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Diagnosed Nov 26, 2019 - Grade IV Glioblastoma

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  • Diagnosed Nov 26, 2019 - Grade IV Glioblastoma

    My mother was recently diagnosed with Grade IV Glioblastoma very recently. She went to the ER with a horrible headache, and a scan revealed she had a major brain hemorrhage. She was rushed to St. Luke's hospital in Milwaukee and after about 4-5 CT scans and an MRI they finally did surgery (24hrs+ later) to remove the mass and relieve the pressure on her brain. It's only Dec 9th now, but she has recovered amazingly well. She can walk and talk and just about everything fairly normally, but I know there is a long road ahead. She'd had aneurysm surgery just over a year ago, where they put coils in the aneurysm, and everything was looking great. She had a follow-up CT scan for that condition just 2 months prior and there was no sign of cancer at that point. So this thing came on very fast. Also, one of her brothers died of brain cancer in 2007. So I am aware of the prognosis and that we need to act fast with any treatment.

    We have our first post-op meeting with the team of oncologists at St. Luke's tomorrow morning. What questions should I be asking? I have been reading up on this as much as I can but it's overwhelming. I guess I should ask if it's "methylated"? And I think that answer is important because some meds work better or less-well when the tumor is "methylated". Is that correct?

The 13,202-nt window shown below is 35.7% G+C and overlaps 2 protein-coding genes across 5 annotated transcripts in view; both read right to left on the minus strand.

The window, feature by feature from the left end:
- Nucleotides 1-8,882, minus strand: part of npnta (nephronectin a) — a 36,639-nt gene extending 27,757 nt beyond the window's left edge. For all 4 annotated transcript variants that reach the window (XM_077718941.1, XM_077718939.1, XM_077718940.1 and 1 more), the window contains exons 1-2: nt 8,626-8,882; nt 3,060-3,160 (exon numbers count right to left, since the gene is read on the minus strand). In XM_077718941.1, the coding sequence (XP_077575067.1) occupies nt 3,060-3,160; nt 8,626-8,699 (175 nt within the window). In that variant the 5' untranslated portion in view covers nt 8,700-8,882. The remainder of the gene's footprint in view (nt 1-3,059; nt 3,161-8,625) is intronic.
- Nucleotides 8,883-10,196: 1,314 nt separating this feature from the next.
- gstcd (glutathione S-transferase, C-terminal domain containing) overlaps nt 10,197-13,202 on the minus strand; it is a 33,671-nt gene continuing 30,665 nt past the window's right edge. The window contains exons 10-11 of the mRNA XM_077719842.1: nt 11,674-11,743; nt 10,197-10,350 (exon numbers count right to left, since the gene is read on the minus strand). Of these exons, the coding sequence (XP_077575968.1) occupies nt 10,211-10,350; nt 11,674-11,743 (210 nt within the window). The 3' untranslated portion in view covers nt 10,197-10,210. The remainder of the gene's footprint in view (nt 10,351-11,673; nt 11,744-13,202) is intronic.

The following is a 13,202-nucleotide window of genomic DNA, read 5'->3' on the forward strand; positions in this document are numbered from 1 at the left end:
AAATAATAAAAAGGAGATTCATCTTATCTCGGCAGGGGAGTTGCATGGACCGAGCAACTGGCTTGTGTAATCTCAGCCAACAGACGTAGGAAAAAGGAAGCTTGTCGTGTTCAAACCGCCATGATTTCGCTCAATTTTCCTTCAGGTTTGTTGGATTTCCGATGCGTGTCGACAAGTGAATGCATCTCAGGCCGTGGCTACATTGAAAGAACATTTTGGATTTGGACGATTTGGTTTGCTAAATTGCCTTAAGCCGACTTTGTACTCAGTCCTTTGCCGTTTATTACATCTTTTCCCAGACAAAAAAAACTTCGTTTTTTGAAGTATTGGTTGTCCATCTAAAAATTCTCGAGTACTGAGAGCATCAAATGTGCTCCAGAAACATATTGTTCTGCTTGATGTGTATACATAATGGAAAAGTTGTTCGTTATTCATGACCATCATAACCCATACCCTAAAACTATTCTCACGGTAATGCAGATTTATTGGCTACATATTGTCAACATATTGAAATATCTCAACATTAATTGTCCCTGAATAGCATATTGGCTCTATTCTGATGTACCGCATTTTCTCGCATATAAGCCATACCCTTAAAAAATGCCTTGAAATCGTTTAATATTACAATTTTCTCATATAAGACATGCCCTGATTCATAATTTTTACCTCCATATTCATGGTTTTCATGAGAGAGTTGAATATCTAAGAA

My mom is very eager to try the latest and greatest treatments, whatever that may be. And it sounds like there are a lot of promising developments ... but nothing sure-fire yet. At this point, with this high-grade of a glioblastoma, what is her best bet? Should we even bother with the standard awful treatments of chemo and radiation? Doesn't that make you horribly sick? Should we just jump straight to a clinical trial with a virus immunotherapy type thing? Or fly to Lithuania as one poster suggested? Or Japan?

    Sorry, my mind is all over the place with this. Where do we start? What questions should I ask these doctors tomorrow? Where is the best place for a second opinion? I'm thinking Northwestern University in Chicago, as that's where I live.

    Thank you for any comments.

    Sincerely,
    Tonya

  • #2
    The standard is worth trying if she has mgmt methylated and you consider optune as part of the standard. Some doctors do consider optune as standard treatment and others don’t.
    If mgmt is unmethylated I would jump into a clinical trial.
    Another option is an immunotherapy trial like the survaxm trial https://clinicaltrials.gov/ct2/show/...&draw=2&rank=2